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Kids with ADHD on Meds Test Better than Peers

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Associated Press: Children on medicine for attention deficit disorder scored higher on academic tests than their unmedicated peers in the first large, long-term study suggesting this kind of benefit from the widely used drugs.

The nationally representative study involved nearly 600 children with attention deficit hyperactivity disorder followed from kindergarten through fifth grade.

Children's scores on several standardized math and reading tests taken during those years were examined. Compared with unmedicated kids, average scores for medicated children were almost three points higher in math and more than five points higher in reading. The difference amounts to about three months ahead in reading and two months in math, the researchers said.

Both groups had lower scores on average than a separate group of children without ADHD. The researchers acknowledged that gap but said the benefits for medicated youngsters were still notable.

"We're not trying to say in this study that medication is the only answer," but the results suggest benefits that parents, educators and policy-makers shouldn't ignore, said Richard Scheffler, the lead author and professor at the University of California at Berkeley's School of Public Health.

The researchers agreed that other treatment ADHD children often receive -- including behavior therapy and tutoring -- can help, but the study didn't look at those measures.

Most ADHD drug users in the study were on stimulants; the study didn't identify which ones.

About 4 million U.S. children have been diagnosed with ADHD. About half of them take prescription medication -- often powerful stimulants like Ritalin -- to control the extreme fidgetiness and impulsive behavior that characterize the condition.

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4 comments so far | Post a comment now
BecauseIJustDid April 27, 2009, 7:16 PM

This is why I am glad my parents were more worried about our health and mental well being than raising us as test takers. Proud to be a homeschooling parent too! No teaching to the test in this household and def. no drug pushing!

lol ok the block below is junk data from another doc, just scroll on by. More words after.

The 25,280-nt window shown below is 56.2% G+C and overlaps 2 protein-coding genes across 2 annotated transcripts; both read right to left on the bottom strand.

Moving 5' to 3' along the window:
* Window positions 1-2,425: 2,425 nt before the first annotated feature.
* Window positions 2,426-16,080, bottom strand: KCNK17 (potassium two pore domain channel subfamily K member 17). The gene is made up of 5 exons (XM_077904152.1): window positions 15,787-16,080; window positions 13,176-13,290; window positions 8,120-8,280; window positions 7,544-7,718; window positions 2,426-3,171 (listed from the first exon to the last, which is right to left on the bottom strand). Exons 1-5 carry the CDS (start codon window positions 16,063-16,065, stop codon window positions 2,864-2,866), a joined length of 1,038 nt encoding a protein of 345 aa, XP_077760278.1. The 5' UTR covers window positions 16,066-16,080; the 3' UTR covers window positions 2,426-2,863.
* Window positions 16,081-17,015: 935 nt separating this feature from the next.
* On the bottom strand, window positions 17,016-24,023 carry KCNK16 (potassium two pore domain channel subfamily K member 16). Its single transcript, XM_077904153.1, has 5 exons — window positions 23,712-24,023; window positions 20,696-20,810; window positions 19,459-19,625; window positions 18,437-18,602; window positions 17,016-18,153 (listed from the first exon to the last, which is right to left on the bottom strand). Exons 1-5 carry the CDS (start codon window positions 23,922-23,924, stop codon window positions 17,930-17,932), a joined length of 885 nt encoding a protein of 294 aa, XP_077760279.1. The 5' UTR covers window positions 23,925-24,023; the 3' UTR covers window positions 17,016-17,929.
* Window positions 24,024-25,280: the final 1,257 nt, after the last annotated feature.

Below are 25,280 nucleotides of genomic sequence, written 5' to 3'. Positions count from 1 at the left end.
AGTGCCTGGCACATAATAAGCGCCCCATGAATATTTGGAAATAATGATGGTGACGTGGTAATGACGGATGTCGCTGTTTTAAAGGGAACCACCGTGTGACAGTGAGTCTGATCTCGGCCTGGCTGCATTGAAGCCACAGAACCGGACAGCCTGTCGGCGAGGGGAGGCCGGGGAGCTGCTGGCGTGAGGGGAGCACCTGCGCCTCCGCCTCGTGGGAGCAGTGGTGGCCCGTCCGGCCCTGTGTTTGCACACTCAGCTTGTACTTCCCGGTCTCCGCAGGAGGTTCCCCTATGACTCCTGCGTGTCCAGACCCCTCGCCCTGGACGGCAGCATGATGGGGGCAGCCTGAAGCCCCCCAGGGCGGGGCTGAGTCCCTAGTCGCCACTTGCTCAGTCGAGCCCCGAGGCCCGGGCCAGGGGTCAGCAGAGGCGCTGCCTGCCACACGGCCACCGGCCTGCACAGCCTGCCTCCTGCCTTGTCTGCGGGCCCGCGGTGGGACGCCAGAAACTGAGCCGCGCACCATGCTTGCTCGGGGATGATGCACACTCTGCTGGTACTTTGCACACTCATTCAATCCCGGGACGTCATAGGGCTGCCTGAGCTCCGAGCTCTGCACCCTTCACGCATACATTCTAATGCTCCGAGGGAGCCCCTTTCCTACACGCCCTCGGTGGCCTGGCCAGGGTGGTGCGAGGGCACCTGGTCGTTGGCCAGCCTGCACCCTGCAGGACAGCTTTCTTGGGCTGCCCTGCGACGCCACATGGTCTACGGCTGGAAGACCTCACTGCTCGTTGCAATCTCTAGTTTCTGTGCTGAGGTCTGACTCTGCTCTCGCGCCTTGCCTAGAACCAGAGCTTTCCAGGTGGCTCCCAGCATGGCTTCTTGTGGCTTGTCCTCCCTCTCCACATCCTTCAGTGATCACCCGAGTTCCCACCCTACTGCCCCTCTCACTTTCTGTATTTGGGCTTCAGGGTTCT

Drugs are not the answer.

Heather, MI April 27, 2009, 7:32 PM

I’ll be able to confirm the results of this study for myself in a couple of years when my daughters takes the standardized tests. She is a first grader who was diagnosed with ADHD the summer before kindergarten. We were very leery of medication but decided to try it short-term after a second specialist and family/friends who’d been in our shoes recommended it. It has made a huge difference for our daughter—and for our family in general. Not that all of the struggles have been eliminated but at least they are not quite as frequent or severe. As my daughter gets older and can self-direct more and more hopefully she will be able to stop taking the medication—my husband was able to as a young adult—but for now I am glad that it is available to and helping her. Without the medication I know that school would be a horrible struggle for her and she woud lose the enthusiasm she still has for it.

theresa April 27, 2009, 8:33 PM

Ii have two kids who are ADHD/co-existing disorders. Medication plus counseling will be most beneficial for these kids. I have one in third and one in fourth. being on medication have improved their scores in both math and reading and has helped them with concentration and focus.

obd ii scanner December 27, 2010, 1:14 AM

I really like this site and Kids with ADHD on Meds Test Better than Peers | . I read about you on another site I found on Yahoo and thought they had great views as well.

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